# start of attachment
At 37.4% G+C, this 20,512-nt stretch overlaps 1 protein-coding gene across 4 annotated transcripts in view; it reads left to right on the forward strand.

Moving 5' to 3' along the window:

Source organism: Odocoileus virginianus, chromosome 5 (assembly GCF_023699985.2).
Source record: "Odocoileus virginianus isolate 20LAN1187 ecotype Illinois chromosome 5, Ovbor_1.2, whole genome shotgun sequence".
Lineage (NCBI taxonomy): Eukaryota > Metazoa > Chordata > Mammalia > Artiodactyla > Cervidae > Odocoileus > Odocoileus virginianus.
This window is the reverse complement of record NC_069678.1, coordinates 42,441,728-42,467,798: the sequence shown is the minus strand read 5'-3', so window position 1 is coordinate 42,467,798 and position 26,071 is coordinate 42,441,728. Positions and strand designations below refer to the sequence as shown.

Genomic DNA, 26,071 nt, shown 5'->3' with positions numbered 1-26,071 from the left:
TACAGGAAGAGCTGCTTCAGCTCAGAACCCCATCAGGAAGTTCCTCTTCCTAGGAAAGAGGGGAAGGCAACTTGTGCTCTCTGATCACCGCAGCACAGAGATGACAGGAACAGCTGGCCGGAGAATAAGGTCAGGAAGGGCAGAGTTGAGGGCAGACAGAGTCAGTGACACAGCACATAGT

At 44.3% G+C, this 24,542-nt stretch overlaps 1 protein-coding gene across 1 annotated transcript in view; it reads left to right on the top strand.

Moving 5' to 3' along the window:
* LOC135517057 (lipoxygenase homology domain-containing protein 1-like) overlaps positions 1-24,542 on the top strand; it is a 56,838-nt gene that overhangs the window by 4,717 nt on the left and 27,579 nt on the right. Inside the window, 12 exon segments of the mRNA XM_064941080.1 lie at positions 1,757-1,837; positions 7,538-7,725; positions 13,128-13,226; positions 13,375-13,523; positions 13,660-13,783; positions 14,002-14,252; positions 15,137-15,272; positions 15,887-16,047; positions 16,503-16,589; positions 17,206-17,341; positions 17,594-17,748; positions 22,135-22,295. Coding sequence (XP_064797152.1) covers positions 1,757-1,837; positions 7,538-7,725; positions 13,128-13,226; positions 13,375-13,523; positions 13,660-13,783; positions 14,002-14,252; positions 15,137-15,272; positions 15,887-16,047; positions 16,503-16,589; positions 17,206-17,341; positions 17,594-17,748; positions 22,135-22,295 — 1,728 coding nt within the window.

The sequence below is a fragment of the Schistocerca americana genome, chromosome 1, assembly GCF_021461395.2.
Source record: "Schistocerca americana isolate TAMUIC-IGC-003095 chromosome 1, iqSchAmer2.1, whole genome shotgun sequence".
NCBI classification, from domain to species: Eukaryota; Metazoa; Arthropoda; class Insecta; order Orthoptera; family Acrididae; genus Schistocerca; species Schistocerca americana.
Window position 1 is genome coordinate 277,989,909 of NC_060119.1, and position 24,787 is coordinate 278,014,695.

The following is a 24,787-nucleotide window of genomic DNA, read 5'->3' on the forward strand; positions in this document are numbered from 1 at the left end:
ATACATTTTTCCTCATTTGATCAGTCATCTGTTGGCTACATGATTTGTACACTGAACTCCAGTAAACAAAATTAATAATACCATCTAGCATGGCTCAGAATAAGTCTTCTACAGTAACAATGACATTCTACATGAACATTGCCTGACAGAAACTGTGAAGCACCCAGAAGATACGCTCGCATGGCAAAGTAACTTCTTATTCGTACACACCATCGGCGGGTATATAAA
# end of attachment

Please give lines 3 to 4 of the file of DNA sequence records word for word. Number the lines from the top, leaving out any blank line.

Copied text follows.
Source organism: Odocoileus virginianus, chromosome 5 (assembly GCF_023699985.2).
Source record: "Odocoileus virginianus isolate 20LAN1187 ecotype Illinois chromosome 5, Ovbor_1.2, whole genome shotgun sequence".